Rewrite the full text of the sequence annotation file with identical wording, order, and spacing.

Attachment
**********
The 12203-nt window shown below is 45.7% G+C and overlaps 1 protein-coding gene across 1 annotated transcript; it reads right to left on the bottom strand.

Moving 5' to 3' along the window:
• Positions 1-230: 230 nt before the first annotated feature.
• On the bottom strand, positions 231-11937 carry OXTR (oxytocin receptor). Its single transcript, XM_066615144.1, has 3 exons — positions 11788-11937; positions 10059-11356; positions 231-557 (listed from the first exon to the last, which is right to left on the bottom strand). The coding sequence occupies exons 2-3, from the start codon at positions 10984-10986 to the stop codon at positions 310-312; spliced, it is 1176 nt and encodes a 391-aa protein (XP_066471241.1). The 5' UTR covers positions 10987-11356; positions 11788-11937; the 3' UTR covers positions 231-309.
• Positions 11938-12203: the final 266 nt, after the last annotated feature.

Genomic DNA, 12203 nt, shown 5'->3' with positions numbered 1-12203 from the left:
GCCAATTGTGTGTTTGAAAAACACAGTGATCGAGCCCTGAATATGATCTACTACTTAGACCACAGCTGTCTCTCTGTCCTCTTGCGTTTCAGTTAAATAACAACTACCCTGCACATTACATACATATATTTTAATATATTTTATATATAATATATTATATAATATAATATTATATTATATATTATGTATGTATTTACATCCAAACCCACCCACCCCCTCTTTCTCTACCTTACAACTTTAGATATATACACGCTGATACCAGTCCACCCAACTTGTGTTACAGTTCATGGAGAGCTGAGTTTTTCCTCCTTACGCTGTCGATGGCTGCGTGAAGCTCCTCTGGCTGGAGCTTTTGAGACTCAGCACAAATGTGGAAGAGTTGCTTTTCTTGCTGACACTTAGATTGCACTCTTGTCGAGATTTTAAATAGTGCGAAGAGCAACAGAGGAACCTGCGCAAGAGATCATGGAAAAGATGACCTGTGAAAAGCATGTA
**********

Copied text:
The 12203-nt window shown below is 45.7% G+C and overlaps 1 protein-coding gene across 1 annotated transcript; it reads right to left on the bottom strand.

Moving 5' to 3' along the window:
• Positions 1-230: 230 nt before the first annotated feature.
• On the bottom strand, positions 231-11937 carry OXTR (oxytocin receptor). Its single transcript, XM_066615144.1, has 3 exons — positions 11788-11937; positions 10059-11356; positions 231-557 (listed from the first exon to the last, which is right to left on the bottom strand). The coding sequence occupies exons 2-3, from the start codon at positions 10984-10986 to the stop codon at positions 310-312; spliced, it is 1176 nt and encodes a 391-aa protein (XP_066471241.1). The 5' UTR covers positions 10987-11356; positions 11788-11937; the 3' UTR covers positions 231-309.
• Positions 11938-12203: the final 266 nt, after the last annotated feature.

Genomic DNA, 12203 nt, shown 5'->3' with positions numbered 1-12203 from the left:
GCCAATTGTGTGTTTGAAAAACACAGTGATCGAGCCCTGAATATGATCTACTACTTAGACCACAGCTGTCTCTCTGTCCTCTTGCGTTTCAGTTAAATAACAACTACCCTGCACATTACATACATATATTTTAATATATTTTATATATAATATATTATATAATATAATATTATATTATATATTATGTATGTATTTACATCCAAACCCACCCACCCCCTCTTTCTCTACCTTACAACTTTAGATATATACACGCTGATACCAGTCCACCCAACTTGTGTTACAGTTCATGGAGAGCTGAGTTTTTCCTCCTTACGCTGTCGATGGCTGCGTGAAGCTCCTCTGGCTGGAGCTTTTGAGACTCAGCACAAATGTGGAAGAGTTGCTTTTCTTGCTGACACTTAGATTGCACTCTTGTCGAGATTTTAAATAGTGCGAAGAGCAACAGAGGAACCTGCGCAAGAGATCATGGAAAAGATGACCTGTGAAAAGCATGTA